Second, in the northern and the eastern part of the Parisian region, the capitalist monopoly dominates. It is here that we can study this new social type previously mentioned: the powerful capitalist profiteer [exploitant], owner of a “wheat and beetroot factory”, often associated with industrial and financial capitalism (fabrication of sugar, alcohol, etc). Sometimes he is the landlord, sometimes not; but generally he is the leaseholder [locataire] of fields owned by several small- and medium-scale landlords. Curious fact: the landlords are then only minor figures [petites gens] compared to their tenant [locataire]. In this region, the proportion of the exploitation becomes huge and far exceeds the proportion of the property. The multiple farms [exploitations] incorporate [englobent] the whole village’s territory or even spread beyond it. Villages depopulate. Agricultural workers (lodging in or outside the farm) have replaced the older population of peasants and artisans. These workers are often foreigners, badly paid, living in deplorable conditions. Nonetheless, a new “elite” is forming: mechanical technicians and tractor drivers, specialists, technicians of scientific farming, etc.
Third, the whole of the south of France is, increasingly, an underdeveloped area, whose agrarian structure is disintegrating. A detailed examination shows, within a general backwardness [dans le retard général], great diversity. In certain sectors, the feudal monopoly remains powerful; tenant farming (an outdated and semi-feudal mode of cultivation) still persists, for instance in the south-west. In other sectors, inclusive of part of the wine-growing sector, small- and medium-scale property [proprieté] still exists, although in a lamentable state. Lastly, in sectors of specialised cultivation (vines, fruits, vegetables and early crops [primeurs], flowers) large capitalist farming [exploitation] becomes established, although in reduced areas [surface]. It is clear that 10 hectares of early crops [primeurs] or flowers represent a big farm requiring large capital investment (in the statistics, these landholdings are lumped together with the smallholdings of familial [familiale] polyculture, which significantly interferes with interpreting the figures).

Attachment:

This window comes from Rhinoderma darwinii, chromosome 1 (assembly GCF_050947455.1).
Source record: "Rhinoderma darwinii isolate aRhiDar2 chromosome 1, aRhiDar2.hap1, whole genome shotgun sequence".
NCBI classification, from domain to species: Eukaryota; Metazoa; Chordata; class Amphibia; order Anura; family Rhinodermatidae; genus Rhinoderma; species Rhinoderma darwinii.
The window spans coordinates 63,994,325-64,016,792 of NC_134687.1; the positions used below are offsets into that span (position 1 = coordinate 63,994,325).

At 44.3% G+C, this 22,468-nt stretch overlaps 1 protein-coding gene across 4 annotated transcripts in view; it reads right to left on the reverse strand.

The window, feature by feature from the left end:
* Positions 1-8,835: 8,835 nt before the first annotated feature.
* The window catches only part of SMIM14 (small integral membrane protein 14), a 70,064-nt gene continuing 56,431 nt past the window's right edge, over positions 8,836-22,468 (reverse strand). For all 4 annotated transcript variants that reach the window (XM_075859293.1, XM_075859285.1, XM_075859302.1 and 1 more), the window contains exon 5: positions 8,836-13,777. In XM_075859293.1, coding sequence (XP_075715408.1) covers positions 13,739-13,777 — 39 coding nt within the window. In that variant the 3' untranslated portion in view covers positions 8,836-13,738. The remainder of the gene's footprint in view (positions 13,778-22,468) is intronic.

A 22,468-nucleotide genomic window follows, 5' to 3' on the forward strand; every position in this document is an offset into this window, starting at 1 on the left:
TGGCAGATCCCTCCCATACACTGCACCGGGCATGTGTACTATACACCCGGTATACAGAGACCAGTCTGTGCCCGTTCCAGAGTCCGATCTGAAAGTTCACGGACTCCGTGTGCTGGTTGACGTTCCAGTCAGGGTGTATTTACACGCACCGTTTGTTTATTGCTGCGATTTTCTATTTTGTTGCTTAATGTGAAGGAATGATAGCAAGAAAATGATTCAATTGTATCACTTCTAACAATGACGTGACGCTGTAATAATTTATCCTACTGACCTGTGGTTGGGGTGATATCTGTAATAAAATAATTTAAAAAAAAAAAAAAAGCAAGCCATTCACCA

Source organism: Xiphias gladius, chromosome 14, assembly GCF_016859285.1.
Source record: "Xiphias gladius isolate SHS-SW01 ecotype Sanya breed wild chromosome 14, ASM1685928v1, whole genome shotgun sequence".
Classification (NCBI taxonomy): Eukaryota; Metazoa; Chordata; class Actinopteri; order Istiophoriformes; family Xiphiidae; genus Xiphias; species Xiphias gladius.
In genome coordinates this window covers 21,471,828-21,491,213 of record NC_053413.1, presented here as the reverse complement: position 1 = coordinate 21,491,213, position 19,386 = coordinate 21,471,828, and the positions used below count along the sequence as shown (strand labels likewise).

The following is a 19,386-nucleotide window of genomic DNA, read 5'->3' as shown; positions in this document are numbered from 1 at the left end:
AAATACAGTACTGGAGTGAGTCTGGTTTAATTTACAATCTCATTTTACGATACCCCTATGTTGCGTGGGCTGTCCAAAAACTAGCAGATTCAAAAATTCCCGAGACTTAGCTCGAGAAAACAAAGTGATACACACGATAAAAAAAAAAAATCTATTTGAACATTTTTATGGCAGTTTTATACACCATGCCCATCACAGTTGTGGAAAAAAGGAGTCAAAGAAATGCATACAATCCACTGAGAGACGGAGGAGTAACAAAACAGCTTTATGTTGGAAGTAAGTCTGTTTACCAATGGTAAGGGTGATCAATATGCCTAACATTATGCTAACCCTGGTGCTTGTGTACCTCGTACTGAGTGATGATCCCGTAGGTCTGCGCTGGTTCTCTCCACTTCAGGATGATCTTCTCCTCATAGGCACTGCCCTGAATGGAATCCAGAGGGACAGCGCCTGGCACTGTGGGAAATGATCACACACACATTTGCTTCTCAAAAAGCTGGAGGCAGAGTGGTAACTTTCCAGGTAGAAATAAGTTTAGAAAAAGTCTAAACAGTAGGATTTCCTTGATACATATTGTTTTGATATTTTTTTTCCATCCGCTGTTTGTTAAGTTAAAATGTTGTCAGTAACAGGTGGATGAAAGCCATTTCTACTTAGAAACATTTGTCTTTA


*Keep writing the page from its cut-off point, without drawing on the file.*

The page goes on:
In any case, the sectors where smallholdings prevail, small property, the familial polyculture is completely declining. Statistics show a decrease of global revenue in the regions considered, as much as 7% in 20 years in the south-west.
Villages get depopulated, for many reasons (low birth rate, migration, definite emigration). In this region, which is generally becoming impoverished, wealth gets concentrated in the towns inhabited by landlords owning properties that are held for sharecropping [métayage], or in the most important modernised farms [exploitations]. These towns are also markets (Toulouse, Perpignan, Montpellier, etc) and administrative centres. What happens then is a complex and contradictory process that only the theory of ground rent can explain.
The theoretical considerations and the concrete facts noted above therefore seem to scientifically confirm the position indicated at the beginning of this study.
The rural sociologist is confronted with extremely varied phenomena, which they must try to attempt to organise. Beginning with description but soon confronted with problems that exceed simple descriptions, what is required is another tool of investigation distinct from empiricism. By delving deeply into the problems of rural sociology in order to grasp its laws, the process is confronted as simultaneously historical, economical, and social. In order to know the objective process, a theory is needed. In the area of rural sociology, this theory exists: it is the theory of ground rent, developed from classical economics by Marxists.15